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Confidence crunch hurts big firms
Morgan Stanley, Goldman Sachs have better leverage
JOSEPH A. GIANNONE, ReutersPublished: Tuesday, September 16
It's getting lonely on Wall St. Bear Stearns melted down in March and has disappeared inside JPMorgan Chase & Co., Merrill Lynch absorbed more than $40 billion in write-downs and rushed into the arms of Bank of America, and Lehman Brothers is being sold for scrap after it declared bankruptcy yesterday.
Now investors and analysts worry whether even the largest securities firms, Goldman Sachs Group Inc. and Morgan Stanley, may be vulnerable as markets lose confidence in the financial foundations on which investment banks are built.
"If you accept that the broker-dealer model is broken - for now at least - it does reasonably lead you to question whether Goldman Sachs and Morgan Stanley can survive. ... Going out to the market, borrowing money and leveraging up is over. Down the road, they'll all be owned by banks."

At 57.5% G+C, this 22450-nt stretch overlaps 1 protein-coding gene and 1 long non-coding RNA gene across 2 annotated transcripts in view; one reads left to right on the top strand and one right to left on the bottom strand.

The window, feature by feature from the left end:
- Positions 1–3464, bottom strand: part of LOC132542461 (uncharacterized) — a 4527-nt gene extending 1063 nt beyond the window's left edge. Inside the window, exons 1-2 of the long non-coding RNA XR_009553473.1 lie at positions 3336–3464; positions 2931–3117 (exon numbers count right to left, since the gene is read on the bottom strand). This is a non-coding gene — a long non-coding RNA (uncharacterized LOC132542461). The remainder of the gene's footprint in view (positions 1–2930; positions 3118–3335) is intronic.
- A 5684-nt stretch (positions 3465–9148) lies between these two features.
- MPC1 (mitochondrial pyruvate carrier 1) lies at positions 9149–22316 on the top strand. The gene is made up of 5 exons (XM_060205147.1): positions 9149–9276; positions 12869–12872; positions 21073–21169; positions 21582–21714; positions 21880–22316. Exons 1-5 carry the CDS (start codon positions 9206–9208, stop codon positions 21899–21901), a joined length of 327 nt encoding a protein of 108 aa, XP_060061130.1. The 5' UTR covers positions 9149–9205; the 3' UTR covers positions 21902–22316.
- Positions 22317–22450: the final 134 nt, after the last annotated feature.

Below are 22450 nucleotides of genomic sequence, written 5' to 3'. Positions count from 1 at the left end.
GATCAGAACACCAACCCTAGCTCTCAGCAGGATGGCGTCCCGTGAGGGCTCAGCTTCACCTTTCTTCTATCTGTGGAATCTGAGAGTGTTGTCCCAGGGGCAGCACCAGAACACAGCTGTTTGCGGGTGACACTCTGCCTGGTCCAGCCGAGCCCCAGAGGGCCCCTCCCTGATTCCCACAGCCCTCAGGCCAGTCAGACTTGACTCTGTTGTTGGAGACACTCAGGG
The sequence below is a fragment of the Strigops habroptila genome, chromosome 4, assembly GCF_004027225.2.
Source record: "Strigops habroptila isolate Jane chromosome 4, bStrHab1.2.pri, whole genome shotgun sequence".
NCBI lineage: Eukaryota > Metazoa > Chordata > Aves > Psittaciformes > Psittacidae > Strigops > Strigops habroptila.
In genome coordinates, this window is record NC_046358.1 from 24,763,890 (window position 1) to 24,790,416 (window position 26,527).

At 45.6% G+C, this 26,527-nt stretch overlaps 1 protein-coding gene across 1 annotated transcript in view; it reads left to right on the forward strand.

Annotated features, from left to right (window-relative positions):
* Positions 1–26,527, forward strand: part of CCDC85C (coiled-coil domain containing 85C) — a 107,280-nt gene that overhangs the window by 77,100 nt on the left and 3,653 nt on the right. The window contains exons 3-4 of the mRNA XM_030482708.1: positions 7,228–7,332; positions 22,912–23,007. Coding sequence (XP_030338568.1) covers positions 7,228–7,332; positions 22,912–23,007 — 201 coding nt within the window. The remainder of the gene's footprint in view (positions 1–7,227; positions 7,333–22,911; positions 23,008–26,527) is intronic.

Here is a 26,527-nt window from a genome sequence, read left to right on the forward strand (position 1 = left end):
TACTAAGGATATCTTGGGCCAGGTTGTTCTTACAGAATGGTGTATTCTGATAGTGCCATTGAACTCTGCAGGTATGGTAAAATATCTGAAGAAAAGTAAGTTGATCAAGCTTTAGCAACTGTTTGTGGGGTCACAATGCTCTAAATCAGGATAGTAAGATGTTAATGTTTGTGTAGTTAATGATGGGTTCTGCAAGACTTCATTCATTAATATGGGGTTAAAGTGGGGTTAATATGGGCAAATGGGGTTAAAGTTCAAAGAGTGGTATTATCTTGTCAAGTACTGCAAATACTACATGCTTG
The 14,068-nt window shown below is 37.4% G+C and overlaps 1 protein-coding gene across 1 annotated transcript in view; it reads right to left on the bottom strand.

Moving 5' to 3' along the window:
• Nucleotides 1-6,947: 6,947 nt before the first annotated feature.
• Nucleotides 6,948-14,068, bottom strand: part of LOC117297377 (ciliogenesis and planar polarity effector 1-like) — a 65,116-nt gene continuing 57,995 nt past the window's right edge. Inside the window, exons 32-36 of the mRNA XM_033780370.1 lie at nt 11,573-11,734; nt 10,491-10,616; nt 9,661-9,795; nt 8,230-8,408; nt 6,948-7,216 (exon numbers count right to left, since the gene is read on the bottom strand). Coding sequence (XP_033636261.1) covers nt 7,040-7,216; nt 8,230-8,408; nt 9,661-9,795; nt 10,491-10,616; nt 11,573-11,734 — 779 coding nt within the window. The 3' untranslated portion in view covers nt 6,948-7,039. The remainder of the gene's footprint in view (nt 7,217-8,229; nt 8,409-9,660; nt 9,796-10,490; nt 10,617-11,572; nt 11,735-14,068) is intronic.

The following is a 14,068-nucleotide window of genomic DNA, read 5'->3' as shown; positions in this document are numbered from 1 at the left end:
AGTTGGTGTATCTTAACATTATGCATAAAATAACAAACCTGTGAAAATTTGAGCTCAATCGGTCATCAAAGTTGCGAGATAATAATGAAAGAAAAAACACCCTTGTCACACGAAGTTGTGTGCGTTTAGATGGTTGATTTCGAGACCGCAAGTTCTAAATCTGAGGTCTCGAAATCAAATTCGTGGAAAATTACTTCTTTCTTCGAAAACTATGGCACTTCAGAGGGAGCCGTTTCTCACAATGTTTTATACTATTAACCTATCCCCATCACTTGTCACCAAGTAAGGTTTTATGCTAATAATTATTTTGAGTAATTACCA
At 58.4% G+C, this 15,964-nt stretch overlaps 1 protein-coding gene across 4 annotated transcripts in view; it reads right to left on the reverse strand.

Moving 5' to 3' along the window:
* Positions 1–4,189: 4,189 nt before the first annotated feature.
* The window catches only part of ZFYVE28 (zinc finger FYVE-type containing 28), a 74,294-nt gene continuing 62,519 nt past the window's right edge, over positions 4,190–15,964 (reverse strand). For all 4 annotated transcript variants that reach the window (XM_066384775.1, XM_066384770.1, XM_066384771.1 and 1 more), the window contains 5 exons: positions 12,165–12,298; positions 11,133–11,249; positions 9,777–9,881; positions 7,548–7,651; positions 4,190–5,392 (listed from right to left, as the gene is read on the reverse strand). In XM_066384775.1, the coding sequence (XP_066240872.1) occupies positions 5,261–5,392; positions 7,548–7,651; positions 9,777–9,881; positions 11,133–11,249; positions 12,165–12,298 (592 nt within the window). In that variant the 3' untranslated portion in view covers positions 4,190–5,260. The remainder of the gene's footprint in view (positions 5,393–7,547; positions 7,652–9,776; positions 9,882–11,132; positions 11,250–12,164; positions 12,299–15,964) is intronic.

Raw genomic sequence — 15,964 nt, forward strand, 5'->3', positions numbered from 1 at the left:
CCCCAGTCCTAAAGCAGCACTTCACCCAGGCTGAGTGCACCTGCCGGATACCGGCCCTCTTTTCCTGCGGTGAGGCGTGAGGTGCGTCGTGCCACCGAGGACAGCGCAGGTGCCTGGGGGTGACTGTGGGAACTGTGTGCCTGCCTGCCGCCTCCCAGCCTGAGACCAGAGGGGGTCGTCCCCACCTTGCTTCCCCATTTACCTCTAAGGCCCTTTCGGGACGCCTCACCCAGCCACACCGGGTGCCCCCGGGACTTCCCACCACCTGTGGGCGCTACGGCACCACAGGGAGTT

Lehman Brothers employee Jennifer Roeder writes a message on a portrait of chief executive Richard Fuld in New York yesterday.
JOSHUA LOTT, REUTERS
Overnight, investors began to pay close attention to leverage, which helps measure how much debt firms use to increase their trading bets, the quality of assets on the balance sheet and the sources of funds used to keep the firms running.
Even after shedding big parts of its mortgage book during the second and third quarter, Lehman still held roughly $80 billion in hard-to-sell property assets that have been falling in value. Gross leverage remained lofty, with total assets that were 21.1 times the size of its stockholders' equity.
In this more hostile environment, where investors will punish companies seemingly flush with cash and capital, Goldman and Morgan Stanley may also feel pressure to merge with a big deposit-rich bank.
Most analysts and investors stress they do not expect Goldman and Morgan to melt down.
UBS analyst Glenn Schorr said Goldman and Morgan have less concentrated risk positions than Lehman or Merrill, relative to their equity; deeper pools of ready cash and more reliable sources of funding. Goldman and Morgan also have valuable asset management and private wealth advisory businesses.
Lehman for example held risky "problem" assets that were 4 times the size of its tangible equity, Schorr said. Morgan Stanley's risk asset ratio was 1.7 times equity and Goldman's ratio was closer to 1.4 times equity, by comparison.
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